Topic: Reconstructive Surgery

Genital Reconstruction After Massive Tissue Loss

Maxx A. Gallegos, MD, Director of Reconstructive Urology at the University of New Mexico Health Sciences Center in Albuquerque, New Mexico, presents on genital reconstruction after patients have suffered massive tissue destruction. He addresses the epidemiology and etiology of genital tissue destruction, as well as the physiology of healing. Though rare, there are many possible ways a person can experience loss of genital skin, including burns, necrotizing fasciitis, lymphedema, self-mutilation, and sclerotic conditions. The incidence of necrotizing fasciitis is also rising, likely due to increased incidence of diabetes in the United States population. As primary intention healing is not a viable option in these severe cases, Dr. Gallegos recommends secondary intention techniques, such as grafts and fasciocutaneous flaps. Dr. Gallegos then presents several case studies, including four patients with Fournier’s gangrene, a patient with stab wounds, and a patient with lymphedema. He concludes by describing his postoperative process and how frequently patients should return for wound checks.

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Dilating Scarred Corporal Bodies for Penile Implant Cylinder Placement

John J. Mulcahy, MD, Clinical Professor of Urology at the University of Alabama and the University of Arizona, discusses how urologic surgeons should place penile implant cylinders into scarred corpora cavernosa. He explains that the approach taken (either penoscrotal or infrapubic) should be the one with the fewest prior procedures, but notes that many urologists tend to favor one approach over the other. Dr. Mulcahy then discusses the surgical process he follows, from obtaining adequate exposure with a broad incision to selecting an appropriate corporotomy site. He also discusses the tools he finds most useful, including the Otis urethrotome for cutting corporal scar tissue.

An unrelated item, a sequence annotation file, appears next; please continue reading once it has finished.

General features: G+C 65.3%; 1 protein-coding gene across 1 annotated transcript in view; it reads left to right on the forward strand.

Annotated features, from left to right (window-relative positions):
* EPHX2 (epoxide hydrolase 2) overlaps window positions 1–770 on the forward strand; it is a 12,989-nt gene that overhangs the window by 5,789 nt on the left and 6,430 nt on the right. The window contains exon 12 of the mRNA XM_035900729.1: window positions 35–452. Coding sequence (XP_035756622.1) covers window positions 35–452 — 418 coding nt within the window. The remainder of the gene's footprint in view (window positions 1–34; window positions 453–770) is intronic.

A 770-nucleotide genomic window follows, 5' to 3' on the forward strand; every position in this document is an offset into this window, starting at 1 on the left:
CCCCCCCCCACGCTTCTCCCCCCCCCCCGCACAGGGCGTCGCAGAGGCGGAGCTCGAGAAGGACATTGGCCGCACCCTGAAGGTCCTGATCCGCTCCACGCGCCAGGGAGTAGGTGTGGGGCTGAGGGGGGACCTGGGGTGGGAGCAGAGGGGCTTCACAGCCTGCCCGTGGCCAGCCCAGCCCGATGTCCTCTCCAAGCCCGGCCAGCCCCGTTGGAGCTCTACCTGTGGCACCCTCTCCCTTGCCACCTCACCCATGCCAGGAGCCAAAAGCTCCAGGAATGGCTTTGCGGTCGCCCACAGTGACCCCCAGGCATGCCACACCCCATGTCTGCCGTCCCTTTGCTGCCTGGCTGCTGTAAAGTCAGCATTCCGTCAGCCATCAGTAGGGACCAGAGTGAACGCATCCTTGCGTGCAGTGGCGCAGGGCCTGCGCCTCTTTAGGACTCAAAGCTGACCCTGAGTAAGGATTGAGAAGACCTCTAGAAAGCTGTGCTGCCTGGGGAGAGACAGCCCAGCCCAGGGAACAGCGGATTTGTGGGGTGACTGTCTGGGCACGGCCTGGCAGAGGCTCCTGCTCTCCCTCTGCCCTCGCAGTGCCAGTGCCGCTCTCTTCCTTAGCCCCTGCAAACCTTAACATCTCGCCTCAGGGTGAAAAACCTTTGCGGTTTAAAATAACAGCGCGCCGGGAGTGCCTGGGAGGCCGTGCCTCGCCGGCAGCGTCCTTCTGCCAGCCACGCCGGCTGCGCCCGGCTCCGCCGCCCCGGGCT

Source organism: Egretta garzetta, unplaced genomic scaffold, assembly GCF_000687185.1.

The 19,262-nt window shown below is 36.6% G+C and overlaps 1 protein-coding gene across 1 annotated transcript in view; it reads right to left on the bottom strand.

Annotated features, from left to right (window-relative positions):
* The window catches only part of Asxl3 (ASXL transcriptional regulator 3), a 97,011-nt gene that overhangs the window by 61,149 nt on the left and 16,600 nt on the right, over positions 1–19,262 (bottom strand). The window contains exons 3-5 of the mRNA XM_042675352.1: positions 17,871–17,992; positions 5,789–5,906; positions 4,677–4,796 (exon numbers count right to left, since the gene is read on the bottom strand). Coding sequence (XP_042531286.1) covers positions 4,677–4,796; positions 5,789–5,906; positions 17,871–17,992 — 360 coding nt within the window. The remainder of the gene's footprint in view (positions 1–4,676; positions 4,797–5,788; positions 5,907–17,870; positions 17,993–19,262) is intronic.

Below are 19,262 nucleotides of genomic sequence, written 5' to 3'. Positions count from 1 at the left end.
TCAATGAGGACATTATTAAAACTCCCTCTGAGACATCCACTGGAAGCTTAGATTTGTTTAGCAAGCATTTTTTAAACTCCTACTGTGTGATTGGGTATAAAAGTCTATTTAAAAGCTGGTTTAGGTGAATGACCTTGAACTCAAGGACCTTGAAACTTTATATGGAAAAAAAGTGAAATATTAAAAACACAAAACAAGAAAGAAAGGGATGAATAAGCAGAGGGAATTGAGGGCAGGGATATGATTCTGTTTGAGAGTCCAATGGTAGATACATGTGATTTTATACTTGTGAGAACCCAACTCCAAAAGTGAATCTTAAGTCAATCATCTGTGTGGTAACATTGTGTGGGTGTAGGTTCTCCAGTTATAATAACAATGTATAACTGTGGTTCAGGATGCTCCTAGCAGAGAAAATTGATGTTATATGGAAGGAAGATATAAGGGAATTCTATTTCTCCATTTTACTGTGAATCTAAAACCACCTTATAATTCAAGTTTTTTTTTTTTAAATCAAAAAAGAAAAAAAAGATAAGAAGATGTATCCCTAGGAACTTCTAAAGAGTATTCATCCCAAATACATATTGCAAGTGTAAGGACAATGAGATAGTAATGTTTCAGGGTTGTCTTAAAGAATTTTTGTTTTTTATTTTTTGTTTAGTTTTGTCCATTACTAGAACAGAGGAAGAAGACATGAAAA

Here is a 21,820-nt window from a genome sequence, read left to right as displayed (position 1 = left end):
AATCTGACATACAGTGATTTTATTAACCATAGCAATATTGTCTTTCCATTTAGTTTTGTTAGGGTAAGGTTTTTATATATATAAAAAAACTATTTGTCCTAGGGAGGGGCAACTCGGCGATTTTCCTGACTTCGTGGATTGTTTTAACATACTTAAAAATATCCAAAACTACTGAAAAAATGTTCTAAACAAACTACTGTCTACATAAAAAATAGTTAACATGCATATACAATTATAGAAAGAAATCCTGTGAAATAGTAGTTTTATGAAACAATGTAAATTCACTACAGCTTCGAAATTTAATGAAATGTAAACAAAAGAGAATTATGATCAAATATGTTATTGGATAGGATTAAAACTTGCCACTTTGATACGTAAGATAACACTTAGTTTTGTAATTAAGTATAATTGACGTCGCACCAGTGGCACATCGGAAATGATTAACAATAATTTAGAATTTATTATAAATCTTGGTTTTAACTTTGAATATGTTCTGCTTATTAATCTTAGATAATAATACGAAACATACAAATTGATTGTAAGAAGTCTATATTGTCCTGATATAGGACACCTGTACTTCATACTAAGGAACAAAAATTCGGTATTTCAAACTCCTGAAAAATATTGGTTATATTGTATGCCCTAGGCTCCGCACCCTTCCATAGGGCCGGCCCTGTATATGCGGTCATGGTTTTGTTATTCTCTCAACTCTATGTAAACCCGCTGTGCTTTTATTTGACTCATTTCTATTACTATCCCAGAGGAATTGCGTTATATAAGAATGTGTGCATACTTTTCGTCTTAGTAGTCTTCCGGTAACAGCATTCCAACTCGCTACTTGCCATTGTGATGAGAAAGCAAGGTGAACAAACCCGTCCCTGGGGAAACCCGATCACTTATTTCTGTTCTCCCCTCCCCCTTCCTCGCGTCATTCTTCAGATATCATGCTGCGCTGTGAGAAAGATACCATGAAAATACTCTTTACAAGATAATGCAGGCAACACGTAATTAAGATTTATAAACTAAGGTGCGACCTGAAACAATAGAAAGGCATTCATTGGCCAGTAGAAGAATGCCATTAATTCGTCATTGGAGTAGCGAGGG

Following the presentation, E. David Crawford, MD, Editor-in-Chief of Grand Rounds in Urology and Professor of Urology at the University of California, San Diego, conducts a Q&A session with Dr. Mulcahy. They discuss salvage protocols for prosthetic infections, as well as the role of new evaluation tools, such as next-generation sequencing, for identifying microbes and fungi.

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Path to the First Penoscrotal Transplant: Pre-Clinical Studies that Led to Penile Allotransplantation

Trinity J. Bivalacqua, MD, PhD, Director of Urologic Oncology at the James Buchanan Brady Urological Institute of Johns Hopkins Medicine, discusses the groundbreaking penoscrotal implant surgery performed by a multidisciplinary team at Johns Hopkins Medicine in 2018. He explains their rationale for performing a procedure that many consider dangerous and unnecessary, saying that patients have a right to be normal and to decide on their own fate, and noting that they discussed the surgery with their patient, a military vet who lost his phallus from a blast injury, for years before operating. Dr. Bivalacqua goes on to summarize the pre-clinical cadaveric and ex vivo studies conducted before the procedure, emphasizing the important developments in increasing transplant tolerance and improvements in vascularizing penile allografts. He concludes by saying that the surgery was successful and thus far the graft has not shown rejection, but he notes that the procedure’s utility in clinical practice remains unknown.

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Management of High Grade Renal Trauma

Michael Coburn, MD, FACS, discusses decision-making for urologists consulted in kidney trauma cases. He defines indications for active observation, nephrectomy, and non-operative interventions, as well as practical techniques for gaining vascular control and reconstruction.

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AUA Urethral Stricture Guidelines

Chris Gonzalez MD, MBA, FACS, who served on the 2016 American Urological Association (AUA) Male Urethral Stricture Panel, summarizes the guidelines his panel drafted and provides commentary. He analyzes the indications for evaluation, diagnosis, treatment, and follow up in bulbar, penile, and prostatic urethral strictures, as well as in pelvic fracture urethral injury (PFUI). Furthermore, he discusses the future research needed to perfect urethral stricture management practices.

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Principles of Tissue Transfer in Reconstructive Urology

Joel Gelman, MD, discusses the basic plastic surgery principles of tissue transfer in reconstructive urology. Specifically, he describes plastic surgery applications for urethral strictures, pelvic fractures, and hypospadias. Furthermore, he explains how these principles can improve surgery best practices and patient outcomes.

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